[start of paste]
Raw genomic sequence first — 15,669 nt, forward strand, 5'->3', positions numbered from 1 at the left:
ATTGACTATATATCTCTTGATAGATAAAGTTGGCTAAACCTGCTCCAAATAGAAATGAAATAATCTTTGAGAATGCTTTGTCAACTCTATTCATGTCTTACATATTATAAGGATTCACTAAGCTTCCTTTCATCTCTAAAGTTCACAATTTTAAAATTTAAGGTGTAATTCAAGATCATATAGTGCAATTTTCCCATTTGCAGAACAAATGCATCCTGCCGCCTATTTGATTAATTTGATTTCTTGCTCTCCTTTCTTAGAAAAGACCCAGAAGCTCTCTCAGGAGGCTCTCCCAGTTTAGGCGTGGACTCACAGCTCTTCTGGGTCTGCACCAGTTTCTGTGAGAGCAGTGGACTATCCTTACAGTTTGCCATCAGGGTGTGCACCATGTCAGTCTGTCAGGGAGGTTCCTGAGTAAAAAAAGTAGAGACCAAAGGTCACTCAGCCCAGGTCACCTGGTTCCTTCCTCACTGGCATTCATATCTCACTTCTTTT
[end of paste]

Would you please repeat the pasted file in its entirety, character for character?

Raw genomic sequence first — 15,669 nt, forward strand, 5'->3', positions numbered from 1 at the left:
ATTGACTATATATCTCTTGATAGATAAAGTTGGCTAAACCTGCTCCAAATAGAAATGAAATAATCTTTGAGAATGCTTTGTCAACTCTATTCATGTCTTACATATTATAAGGATTCACTAAGCTTCCTTTCATCTCTAAAGTTCACAATTTTAAAATTTAAGGTGTAATTCAAGATCATATAGTGCAATTTTCCCATTTGCAGAACAAATGCATCCTGCCGCCTATTTGATTAATTTGATTTCTTGCTCTCCTTTCTTAGAAAAGACCCAGAAGCTCTCTCAGGAGGCTCTCCCAGTTTAGGCGTGGACTCACAGCTCTTCTGGGTCTGCACCAGTTTCTGTGAGAGCAGTGGACTATCCTTACAGTTTGCCATCAGGGTGTGCACCATGTCAGTCTGTCAGGGAGGTTCCTGAGTAAAAAAAGTAGAGACCAAAGGTCACTCAGCCCAGGTCACCTGGTTCCTTCCTCACTGGCATTCATATCTCACTTCTTTT